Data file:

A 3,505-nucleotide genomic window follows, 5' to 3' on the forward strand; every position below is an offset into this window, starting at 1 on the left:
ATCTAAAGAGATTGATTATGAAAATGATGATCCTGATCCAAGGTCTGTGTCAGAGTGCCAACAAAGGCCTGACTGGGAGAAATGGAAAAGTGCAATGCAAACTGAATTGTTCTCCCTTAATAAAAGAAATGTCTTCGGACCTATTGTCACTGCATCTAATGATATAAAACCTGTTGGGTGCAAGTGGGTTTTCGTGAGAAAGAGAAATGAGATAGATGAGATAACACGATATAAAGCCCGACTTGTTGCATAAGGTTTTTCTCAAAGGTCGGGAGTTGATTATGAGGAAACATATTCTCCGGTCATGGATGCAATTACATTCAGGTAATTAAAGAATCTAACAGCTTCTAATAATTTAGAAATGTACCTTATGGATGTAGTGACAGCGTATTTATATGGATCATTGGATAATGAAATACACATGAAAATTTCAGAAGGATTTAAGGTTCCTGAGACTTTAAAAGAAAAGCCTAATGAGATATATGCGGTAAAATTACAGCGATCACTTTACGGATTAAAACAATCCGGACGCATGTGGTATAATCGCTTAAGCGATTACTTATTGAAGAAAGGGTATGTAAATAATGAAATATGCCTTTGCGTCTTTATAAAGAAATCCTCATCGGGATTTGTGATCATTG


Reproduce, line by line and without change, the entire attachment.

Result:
A 3,505-nucleotide genomic window follows, 5' to 3' on the forward strand; every position below is an offset into this window, starting at 1 on the left:
ATCTAAAGAGATTGATTATGAAAATGATGATCCTGATCCAAGGTCTGTGTCAGAGTGCCAACAAAGGCCTGACTGGGAGAAATGGAAAAGTGCAATGCAAACTGAATTGTTCTCCCTTAATAAAAGAAATGTCTTCGGACCTATTGTCACTGCATCTAATGATATAAAACCTGTTGGGTGCAAGTGGGTTTTCGTGAGAAAGAGAAATGAGATAGATGAGATAACACGATATAAAGCCCGACTTGTTGCATAAGGTTTTTCTCAAAGGTCGGGAGTTGATTATGAGGAAACATATTCTCCGGTCATGGATGCAATTACATTCAGGTAATTAAAGAATCTAACAGCTTCTAATAATTTAGAAATGTACCTTATGGATGTAGTGACAGCGTATTTATATGGATCATTGGATAATGAAATACACATGAAAATTTCAGAAGGATTTAAGGTTCCTGAGACTTTAAAAGAAAAGCCTAATGAGATATATGCGGTAAAATTACAGCGATCACTTTACGGATTAAAACAATCCGGACGCATGTGGTATAATCGCTTAAGCGATTACTTATTGAAGAAAGGGTATGTAAATAATGAAATATGCCTTTGCGTCTTTATAAAGAAATCCTCATCGGGATTTGTGATCATTG